# Early learning and childcare at age five: comparing two cohorts

A report on early learning and childcare use and provision in Scotland, comparing Growing Up in Scotland data from 2008-09 and 2014.

### 8.2. Appendix B: Interpreting the Cohort Comparison Tables

Many of the tables in Appendix C are presented as 'nested' cross-tabulations. These are cross-tabulations of two variables (e.g. whether child has a longstanding illness by equivalised household income) nested by a third variable: cohort. This approach allows that all of the information of interest is produced as a single table and also permits a statistical test to explore whether the relationship between the two variables has changed between the cohorts.

As standard, the statistical tests carried out for the nested cross-tabulations were based on combined values for both cohorts (not shown in the table) and not on the individual cohort figures. As such, this test does not tell us whether differences by income are statistically significant within each cohort. Furthermore, the test is run across all categories and does not test for differences between each individual category and the next, e.g. between the 4 th quintile and highest quintile.

Statistical significance levels are reported as *, ** or ***, indicating statistical significance at the 95%, 99% and 99.9% levels. Where nothing else is indicated, no statistically significant differences were found.

Running the tables as nested cross-tabulations allows us to test (using interaction analysis) whether the relationship between two variables (e.g. whether child has a longstanding illness by equivalised household income) is statistically significantly different between the two cohorts. Where there is a statistically significant difference in the relationship between the two variables in question across the cohorts, this is indicated by the use of 'a' (e.g. Table 8-2). A difference in relationship may refer to a strengthening of the association, a weakening of the association or some other change - such as moving from a positive relationship (e.g. as income increases likelihood of having a longstanding illness also increase) to a negative relationship (e.g. as income increases likelihood of having a longstanding illness decreases).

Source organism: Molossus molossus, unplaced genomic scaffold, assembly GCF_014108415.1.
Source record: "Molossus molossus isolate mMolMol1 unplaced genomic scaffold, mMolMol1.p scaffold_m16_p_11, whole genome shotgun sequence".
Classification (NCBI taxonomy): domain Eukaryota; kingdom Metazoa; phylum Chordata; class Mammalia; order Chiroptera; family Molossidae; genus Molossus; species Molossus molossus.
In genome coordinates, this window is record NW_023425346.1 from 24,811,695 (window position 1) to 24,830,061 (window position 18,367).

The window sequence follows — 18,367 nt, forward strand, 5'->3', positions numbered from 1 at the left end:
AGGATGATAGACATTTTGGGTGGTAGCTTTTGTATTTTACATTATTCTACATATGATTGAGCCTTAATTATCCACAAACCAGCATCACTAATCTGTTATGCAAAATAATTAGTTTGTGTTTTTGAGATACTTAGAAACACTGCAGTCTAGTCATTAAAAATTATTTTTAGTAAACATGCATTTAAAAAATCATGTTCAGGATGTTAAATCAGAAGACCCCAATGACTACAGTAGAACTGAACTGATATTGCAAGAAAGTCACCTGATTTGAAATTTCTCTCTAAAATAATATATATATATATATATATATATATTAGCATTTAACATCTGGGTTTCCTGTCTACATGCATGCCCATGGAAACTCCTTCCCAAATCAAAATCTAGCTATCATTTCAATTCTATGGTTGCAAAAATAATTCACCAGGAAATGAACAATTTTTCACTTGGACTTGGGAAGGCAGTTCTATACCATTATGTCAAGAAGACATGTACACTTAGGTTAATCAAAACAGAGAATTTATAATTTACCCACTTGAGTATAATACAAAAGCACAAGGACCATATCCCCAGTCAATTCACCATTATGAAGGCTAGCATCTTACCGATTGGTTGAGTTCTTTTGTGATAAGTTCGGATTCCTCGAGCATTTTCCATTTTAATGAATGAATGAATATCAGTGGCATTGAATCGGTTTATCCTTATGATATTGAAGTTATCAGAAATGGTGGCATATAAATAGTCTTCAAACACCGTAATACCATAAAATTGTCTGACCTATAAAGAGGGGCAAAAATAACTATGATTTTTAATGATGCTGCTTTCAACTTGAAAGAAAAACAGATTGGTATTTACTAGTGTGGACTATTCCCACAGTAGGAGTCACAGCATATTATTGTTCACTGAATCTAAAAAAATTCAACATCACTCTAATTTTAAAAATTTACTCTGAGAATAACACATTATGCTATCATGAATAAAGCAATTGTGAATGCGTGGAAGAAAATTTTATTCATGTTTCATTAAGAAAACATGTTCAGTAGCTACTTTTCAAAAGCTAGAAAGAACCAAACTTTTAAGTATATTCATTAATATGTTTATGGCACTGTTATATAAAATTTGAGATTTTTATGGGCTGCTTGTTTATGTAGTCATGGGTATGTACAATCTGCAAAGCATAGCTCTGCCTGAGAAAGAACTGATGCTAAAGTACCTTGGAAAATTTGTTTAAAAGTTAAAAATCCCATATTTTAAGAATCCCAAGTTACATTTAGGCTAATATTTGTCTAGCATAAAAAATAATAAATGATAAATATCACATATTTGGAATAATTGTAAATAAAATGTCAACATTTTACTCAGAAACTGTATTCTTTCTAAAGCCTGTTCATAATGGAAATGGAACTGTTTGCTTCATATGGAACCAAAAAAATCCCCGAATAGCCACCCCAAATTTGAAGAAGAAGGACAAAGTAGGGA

In cases where a statistically significant difference in the relationship between the two variables was found (as indicated by an 'a'), separate statistical tests were run for each cohort to test whether the relationship between the two variables held for both cohorts. In these cases, statistical significance is reported for each cohort (e.g. Table 8-2).